The amazing things Sentinel satellites see | Science| In-depth reporting on science and technology | DW | 20.04.2016
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The amazing things Sentinel satellites see

So far, the EU's Copernicus program has sent three Sentinel satellites to observe Earth - 1A, 2A and 3A. But they're just the first halves. Enter Sentinel-1B, and the first mission becomes whole.

The European Union's Copernicus Earth Observation program takes a whole step this week with the launch of its Sentinel-1B satellite. With it, the first of six Sentinel missions becomes whole. Each of the missions consist of two halves - a satellite A and a satellite B.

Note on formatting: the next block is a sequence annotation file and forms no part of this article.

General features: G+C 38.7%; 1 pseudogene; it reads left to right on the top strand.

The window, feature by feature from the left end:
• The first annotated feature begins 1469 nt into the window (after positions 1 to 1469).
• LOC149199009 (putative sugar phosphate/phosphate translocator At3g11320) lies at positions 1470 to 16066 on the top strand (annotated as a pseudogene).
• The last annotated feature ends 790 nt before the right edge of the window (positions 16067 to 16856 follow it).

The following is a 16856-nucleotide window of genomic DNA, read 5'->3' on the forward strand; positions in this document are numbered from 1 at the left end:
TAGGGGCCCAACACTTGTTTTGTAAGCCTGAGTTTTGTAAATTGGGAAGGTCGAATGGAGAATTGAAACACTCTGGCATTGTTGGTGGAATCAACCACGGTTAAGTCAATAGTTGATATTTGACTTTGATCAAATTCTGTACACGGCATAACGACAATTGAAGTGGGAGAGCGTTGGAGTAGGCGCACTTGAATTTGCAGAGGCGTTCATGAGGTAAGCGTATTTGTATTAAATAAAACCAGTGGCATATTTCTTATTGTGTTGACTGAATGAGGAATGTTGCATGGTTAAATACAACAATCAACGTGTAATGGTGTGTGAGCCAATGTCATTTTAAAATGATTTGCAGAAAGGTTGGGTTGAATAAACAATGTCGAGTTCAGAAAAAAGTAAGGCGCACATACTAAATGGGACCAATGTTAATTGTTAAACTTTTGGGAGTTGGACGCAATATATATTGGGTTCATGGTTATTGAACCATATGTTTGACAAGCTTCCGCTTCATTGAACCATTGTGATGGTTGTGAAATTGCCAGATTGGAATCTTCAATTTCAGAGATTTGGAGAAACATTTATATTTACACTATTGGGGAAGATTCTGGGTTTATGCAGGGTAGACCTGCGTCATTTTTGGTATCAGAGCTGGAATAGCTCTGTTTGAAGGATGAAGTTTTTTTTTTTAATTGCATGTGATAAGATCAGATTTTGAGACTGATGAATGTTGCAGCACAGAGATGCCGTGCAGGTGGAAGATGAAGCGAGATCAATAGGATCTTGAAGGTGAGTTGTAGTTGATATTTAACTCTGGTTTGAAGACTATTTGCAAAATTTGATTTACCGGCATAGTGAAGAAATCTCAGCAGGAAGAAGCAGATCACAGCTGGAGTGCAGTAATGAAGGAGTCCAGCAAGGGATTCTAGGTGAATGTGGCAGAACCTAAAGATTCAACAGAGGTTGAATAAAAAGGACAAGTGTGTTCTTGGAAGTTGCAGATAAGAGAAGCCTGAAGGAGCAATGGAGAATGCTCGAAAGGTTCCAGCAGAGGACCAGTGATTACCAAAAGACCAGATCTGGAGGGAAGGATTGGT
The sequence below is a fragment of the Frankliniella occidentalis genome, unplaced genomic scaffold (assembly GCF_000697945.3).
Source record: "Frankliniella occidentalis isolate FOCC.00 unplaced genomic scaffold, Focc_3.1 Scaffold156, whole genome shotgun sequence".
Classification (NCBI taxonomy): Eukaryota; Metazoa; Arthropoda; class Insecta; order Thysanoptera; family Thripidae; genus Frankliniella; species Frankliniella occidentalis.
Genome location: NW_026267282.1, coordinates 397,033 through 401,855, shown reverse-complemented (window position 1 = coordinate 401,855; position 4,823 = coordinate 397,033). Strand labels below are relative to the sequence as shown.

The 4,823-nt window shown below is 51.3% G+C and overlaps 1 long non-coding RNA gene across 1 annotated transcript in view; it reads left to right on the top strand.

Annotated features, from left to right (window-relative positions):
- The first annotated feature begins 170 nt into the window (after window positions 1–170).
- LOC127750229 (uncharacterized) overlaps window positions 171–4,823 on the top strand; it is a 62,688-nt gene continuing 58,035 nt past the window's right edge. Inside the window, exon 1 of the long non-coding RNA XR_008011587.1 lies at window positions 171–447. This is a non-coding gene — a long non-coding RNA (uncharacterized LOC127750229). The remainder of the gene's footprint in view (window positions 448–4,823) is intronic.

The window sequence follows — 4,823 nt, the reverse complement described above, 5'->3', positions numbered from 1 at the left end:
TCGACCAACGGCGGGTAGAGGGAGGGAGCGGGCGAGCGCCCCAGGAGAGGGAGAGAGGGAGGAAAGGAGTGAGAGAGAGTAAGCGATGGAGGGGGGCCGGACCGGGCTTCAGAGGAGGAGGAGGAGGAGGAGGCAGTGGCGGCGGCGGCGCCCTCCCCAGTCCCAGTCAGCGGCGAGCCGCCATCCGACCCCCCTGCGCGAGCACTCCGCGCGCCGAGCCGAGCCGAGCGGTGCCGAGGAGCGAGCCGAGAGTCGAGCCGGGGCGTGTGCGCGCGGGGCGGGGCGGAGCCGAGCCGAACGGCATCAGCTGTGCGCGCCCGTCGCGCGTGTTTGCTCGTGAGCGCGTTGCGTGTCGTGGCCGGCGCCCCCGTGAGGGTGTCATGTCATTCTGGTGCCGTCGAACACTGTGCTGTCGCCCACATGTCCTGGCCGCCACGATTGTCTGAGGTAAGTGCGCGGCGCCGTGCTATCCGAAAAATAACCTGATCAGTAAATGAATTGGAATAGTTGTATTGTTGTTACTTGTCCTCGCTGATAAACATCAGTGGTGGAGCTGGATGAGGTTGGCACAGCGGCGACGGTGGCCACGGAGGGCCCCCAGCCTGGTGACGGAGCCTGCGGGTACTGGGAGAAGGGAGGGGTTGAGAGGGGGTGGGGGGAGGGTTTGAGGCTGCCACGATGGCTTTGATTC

But already the three satellites in orbit (1A, 2A, and 3A) have delivered realms of high-resolution images and other data that is helping scientists observe Earth, monitor our impact on the environment, and track the movement of vessels on busy waterways.

Sentinel-1A, for instance, has recently shown that the Mekong River Delta - one of the world's major rice-growing areas - has experienced a drop in productivity over the past year, possibly due to the El Niño phenomenon, with knock-on effects for food security.

The Sentinel-1B satellite is scheduled to launch from Europe's Spaceport in French Guiana on April 22 at 21:02 GMT (23:02 CEST).

This gallery features a mere handful of the many striking images captured by Sentinels 1A, 2A and 3A since 2014.

These images have been cropped, with permission. They can be viewed here in their full glory.

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